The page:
© Movienet/24 Bilder

Tango Libre
France/Belgium/Luxembourg 2012

Opening 13 Jun 2013

Directed by: Frédéric Fonteyne
Writing credits: Philippe Blasband, Anne Paulicevich
Principal actors: François Damiens, Sergi López, Jan Hammenecker, Anne Paulicevich, Zacharie Chasseriaud

What could tango possibly have to do with freedom or the absence of freedom? In this tragic comedy, a lot. The people in this movie are either prison inmates, prison guards or friends and relatives of prison inmates. In one way or another, they are all affected by the limitations of prison life. When Jean-Christophe (François Damien), a prison guard, dances with an attractive woman at a tango class, he has no idea that Alice (Anne Paulicevich) is actually the wife of Fernand (Sergi López), an inmate of the prison where J.C. works. The next time he sees her, she’s in the prison’s visiting room, visiting both her husband Fernand and her lover Dominic (Jan Hammenecker). Alice’s husband and her lover are friends and even share a prison cell, but that doesn’t mean her husband isn’t a jealous man. When Fernand finds out that his wife and the prison guard have danced tango together, he attacks and injures J.C.

As a result, Alice doesn’t get a visitor’s permit any more. She then visits the prison guard at home to find out when she will be allowed to see her husband again. This is against the rules, but J.C. lets her in. The situation is a bit awkward at first. They make small talk. J.C. obviously leads a quiet life with his companion of fifteen years, a goldfish. Alice tells him that her son Antonio (Zacherie Chasseriaud) is also fifteen years old. Finally J.C. gives Alice the information she wants. What appears quite harmless in itself, a simple act of human kindness, marks a change in the attitude of the prison guard who used to follow the rules and regulations. In the meantime, Alice’s son has also been drawn into the conflict between Alice and her husband and starts spying on her. We also see him take out a gun his mother doesn’t know he has and practice shooting. But these aren’t the only consequences of two strangers dancing tango together. At the prison, Fernand surprises everyone by asking a dangerous inmate called “The Argentinian” (Mariano ‘Chico’ Frumboli) to give him tango lessons. Nothing in the first part of the movie prepares the viewers for what happens then and neither will this review. Find out for yourself!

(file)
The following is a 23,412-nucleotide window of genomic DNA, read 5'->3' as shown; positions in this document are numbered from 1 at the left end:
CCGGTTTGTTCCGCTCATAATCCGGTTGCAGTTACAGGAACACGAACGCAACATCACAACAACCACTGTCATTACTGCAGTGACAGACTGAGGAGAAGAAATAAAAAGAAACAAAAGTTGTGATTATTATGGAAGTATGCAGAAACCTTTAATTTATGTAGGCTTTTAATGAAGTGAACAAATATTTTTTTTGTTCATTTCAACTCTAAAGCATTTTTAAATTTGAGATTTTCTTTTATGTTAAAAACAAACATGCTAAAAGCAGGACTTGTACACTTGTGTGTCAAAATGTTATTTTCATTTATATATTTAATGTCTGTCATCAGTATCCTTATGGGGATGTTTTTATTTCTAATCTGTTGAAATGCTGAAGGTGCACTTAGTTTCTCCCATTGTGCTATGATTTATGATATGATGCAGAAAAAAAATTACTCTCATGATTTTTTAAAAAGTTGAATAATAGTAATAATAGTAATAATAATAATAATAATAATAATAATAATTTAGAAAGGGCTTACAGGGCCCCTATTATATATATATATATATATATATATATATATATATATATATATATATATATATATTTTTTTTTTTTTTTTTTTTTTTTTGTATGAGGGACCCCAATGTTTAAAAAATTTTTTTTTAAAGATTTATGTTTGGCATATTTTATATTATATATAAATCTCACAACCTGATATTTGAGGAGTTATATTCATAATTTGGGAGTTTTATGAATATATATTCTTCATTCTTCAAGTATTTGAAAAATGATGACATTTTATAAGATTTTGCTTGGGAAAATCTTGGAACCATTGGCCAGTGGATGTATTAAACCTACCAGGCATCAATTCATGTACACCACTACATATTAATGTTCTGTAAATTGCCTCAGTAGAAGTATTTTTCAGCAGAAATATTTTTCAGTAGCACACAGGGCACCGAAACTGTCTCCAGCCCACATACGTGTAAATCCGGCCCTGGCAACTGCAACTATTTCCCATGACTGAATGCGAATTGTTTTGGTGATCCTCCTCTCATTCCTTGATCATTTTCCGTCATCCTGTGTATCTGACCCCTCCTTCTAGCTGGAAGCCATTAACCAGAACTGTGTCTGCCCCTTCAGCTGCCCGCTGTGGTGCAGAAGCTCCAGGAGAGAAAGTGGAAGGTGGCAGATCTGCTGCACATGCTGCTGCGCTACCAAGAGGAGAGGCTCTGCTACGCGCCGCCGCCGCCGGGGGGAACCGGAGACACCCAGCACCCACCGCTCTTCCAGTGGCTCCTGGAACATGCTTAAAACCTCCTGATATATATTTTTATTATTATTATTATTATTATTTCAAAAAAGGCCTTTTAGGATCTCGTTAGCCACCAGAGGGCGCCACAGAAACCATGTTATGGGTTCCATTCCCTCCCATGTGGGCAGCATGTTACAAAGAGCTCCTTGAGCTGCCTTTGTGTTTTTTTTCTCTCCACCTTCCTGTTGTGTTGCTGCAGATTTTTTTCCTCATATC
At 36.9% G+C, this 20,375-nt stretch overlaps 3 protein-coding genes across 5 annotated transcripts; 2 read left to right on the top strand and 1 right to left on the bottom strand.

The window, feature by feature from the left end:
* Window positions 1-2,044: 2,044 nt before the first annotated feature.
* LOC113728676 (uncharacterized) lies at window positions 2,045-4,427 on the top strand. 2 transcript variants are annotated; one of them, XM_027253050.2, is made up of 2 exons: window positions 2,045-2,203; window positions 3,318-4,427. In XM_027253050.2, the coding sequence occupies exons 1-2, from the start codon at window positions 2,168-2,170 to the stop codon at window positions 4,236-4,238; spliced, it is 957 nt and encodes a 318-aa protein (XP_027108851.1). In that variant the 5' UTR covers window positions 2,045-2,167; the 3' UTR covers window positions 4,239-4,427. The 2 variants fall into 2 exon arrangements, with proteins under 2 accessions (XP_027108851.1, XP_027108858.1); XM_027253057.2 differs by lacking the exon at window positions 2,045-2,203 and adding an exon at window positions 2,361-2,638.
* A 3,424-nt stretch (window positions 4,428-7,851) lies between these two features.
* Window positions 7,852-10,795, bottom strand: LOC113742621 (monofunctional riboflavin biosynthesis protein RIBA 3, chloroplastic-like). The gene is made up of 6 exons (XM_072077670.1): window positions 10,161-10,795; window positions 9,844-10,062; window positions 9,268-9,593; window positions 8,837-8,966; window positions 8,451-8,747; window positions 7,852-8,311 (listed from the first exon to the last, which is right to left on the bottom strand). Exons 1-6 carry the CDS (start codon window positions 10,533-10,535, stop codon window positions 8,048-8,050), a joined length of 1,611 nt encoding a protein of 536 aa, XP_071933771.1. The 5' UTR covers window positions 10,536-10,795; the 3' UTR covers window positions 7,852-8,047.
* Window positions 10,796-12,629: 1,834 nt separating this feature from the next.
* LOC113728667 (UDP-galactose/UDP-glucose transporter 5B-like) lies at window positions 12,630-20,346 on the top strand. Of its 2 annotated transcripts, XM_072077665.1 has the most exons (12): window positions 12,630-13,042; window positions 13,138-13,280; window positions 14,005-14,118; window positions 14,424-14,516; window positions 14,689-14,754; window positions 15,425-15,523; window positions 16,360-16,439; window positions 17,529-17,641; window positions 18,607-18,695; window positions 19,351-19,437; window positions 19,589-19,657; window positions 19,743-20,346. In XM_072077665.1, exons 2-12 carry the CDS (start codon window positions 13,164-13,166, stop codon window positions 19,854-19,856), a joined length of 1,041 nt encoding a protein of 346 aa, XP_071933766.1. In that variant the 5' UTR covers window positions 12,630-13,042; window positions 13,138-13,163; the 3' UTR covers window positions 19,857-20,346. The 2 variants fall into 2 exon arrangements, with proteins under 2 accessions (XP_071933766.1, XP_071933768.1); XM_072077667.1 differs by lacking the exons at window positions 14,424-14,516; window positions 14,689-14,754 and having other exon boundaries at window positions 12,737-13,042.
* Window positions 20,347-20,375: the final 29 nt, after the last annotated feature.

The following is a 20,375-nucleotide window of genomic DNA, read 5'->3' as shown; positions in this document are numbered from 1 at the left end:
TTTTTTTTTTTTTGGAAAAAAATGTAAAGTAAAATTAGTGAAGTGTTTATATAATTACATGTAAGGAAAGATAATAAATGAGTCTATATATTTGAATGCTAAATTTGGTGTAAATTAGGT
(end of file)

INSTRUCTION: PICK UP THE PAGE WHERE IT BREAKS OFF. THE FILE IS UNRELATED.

Tango Libre was awarded the Venice Horizons Award – Special Jury Prize – at the Venice Film Festival 2012 and the Grand Prix at the Warsaw International Film Festival 2013. (Christa Greiff)

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